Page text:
Still, Acosta acknowledged the possibility that Trump, who is monitoring news coverage of the Epstein matter closely, could change his mind.
“I am here to talk about this case. I'm doing my job. If at some point the president decides that I am not the best person to do this job, I respect that. That is his choice,” he said.
Acosta also dismissed reports that acting White House chief of staff Mick Mulvaney is pushing for his ouster, primarily over concerns that he is not pushing hard enough on the administration's deregulation agenda.
The secretary said Mulvaney called him on Wednesday to say their relationship is “excellent” and any story to the contrary is “BS.”
The president has yet to weigh on Acosta’s press conference but White House officials said they were satisfied and the Labor secretary still enjoys Trump’s support.
“I think he did great. I thought he did exactly what he wanted to do. I thought he did an excellent job of laying out the facts today, so people could decide for themselves,” Mulvaney told reporters at the Capitol.
Trump has been reluctant to fire Cabinet officials and White House aides embroiled in controversy, instead preferring to see them fight back against the critics and test if they can withstand the public scrutiny.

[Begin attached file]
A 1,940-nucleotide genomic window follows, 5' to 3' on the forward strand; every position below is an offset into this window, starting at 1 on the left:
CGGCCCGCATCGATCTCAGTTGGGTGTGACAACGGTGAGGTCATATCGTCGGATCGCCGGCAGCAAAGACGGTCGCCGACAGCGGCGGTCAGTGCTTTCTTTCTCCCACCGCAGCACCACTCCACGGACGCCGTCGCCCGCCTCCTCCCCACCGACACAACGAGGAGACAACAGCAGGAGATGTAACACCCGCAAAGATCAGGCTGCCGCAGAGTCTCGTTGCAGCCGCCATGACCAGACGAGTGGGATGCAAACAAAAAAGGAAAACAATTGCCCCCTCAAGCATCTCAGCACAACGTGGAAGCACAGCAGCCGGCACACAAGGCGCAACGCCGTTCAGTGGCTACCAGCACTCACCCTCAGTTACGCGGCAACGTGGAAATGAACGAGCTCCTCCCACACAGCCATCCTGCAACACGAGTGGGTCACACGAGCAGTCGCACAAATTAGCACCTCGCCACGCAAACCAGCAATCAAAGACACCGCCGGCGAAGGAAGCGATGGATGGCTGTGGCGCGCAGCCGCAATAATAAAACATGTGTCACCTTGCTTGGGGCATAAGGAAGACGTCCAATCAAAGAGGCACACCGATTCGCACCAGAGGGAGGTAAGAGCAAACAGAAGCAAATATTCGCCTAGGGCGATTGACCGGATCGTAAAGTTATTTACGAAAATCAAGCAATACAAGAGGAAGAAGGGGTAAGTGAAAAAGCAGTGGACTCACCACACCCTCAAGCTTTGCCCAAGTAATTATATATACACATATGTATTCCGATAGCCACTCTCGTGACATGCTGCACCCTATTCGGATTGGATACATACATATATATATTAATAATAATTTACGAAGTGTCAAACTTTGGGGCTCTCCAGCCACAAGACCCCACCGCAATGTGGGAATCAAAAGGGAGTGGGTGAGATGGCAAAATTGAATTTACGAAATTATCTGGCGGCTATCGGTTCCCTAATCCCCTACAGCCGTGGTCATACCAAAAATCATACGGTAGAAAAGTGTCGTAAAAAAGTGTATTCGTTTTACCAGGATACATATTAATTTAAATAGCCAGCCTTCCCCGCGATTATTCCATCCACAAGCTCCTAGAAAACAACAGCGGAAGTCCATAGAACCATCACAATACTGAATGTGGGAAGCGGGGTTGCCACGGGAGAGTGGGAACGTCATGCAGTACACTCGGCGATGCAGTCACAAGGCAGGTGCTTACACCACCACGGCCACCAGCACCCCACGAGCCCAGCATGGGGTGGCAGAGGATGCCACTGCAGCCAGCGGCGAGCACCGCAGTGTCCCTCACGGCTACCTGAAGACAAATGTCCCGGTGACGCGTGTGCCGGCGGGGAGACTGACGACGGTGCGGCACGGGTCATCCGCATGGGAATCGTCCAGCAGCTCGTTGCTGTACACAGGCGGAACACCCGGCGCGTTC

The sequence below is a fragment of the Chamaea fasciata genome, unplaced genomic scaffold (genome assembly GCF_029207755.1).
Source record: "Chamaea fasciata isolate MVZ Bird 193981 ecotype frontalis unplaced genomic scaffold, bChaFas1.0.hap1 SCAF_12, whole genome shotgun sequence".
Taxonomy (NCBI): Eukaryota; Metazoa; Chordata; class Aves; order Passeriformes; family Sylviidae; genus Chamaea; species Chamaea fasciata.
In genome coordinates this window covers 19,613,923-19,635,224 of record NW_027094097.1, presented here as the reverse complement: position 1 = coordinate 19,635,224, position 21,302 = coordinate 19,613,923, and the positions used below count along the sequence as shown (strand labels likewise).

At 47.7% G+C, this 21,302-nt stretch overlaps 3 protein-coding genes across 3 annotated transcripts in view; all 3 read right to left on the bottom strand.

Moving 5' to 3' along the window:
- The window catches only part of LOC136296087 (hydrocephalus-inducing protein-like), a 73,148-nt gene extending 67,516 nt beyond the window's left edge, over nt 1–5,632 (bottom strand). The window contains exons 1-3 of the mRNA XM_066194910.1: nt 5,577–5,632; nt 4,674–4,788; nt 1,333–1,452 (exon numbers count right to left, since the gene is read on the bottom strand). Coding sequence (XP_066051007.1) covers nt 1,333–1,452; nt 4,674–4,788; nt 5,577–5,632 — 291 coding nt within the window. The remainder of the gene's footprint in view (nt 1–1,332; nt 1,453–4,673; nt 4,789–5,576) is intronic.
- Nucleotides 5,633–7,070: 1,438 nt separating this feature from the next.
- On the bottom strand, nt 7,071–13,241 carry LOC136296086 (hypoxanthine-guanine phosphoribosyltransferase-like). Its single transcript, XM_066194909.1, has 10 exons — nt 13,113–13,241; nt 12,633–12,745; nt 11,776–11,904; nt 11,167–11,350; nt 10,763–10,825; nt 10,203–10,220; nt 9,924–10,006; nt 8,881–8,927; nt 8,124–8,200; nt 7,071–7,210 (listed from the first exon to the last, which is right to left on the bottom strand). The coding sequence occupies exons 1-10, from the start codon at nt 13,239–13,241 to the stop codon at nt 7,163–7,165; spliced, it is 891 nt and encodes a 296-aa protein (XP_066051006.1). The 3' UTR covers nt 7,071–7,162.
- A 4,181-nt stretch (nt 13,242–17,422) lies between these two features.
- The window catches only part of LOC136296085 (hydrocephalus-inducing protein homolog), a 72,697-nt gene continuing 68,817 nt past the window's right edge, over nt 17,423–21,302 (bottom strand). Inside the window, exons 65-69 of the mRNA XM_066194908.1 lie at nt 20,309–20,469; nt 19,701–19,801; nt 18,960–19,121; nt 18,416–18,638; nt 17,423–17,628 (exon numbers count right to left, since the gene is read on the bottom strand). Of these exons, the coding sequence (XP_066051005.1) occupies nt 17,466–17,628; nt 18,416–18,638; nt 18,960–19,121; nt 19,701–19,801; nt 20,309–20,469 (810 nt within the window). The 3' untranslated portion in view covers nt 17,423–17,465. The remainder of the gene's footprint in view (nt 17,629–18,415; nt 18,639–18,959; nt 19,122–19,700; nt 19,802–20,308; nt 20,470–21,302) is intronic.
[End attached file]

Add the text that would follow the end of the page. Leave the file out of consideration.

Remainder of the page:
But the Epstein case hits close to Trump, who once called the financier a “terrific guy” and socialized with him in Palm Beach, Fla. The president on Tuesday distanced himself from Epstein, saying they had a falling-out and had not spoken in about a decade.
Acosta’s press conference did little to stem the groundswell of opposition from Democrats.
A short time before he stepped to the podium, 68 House Democrats signed on to a letter to Trump calling for the Labor secretary’s ouster.
Several Democrats weighed in as Acosta fielded questions and defended his office’s work in the Epstein case, panning his performance and reiterating calls for him to step down.
“Acosta is trying to defend the indefensible,” Sen. Tim Kaine (D-Va.) tweeted. “He put a monstrous predator above survivors of sexual abuse, and he’s got to go — period.”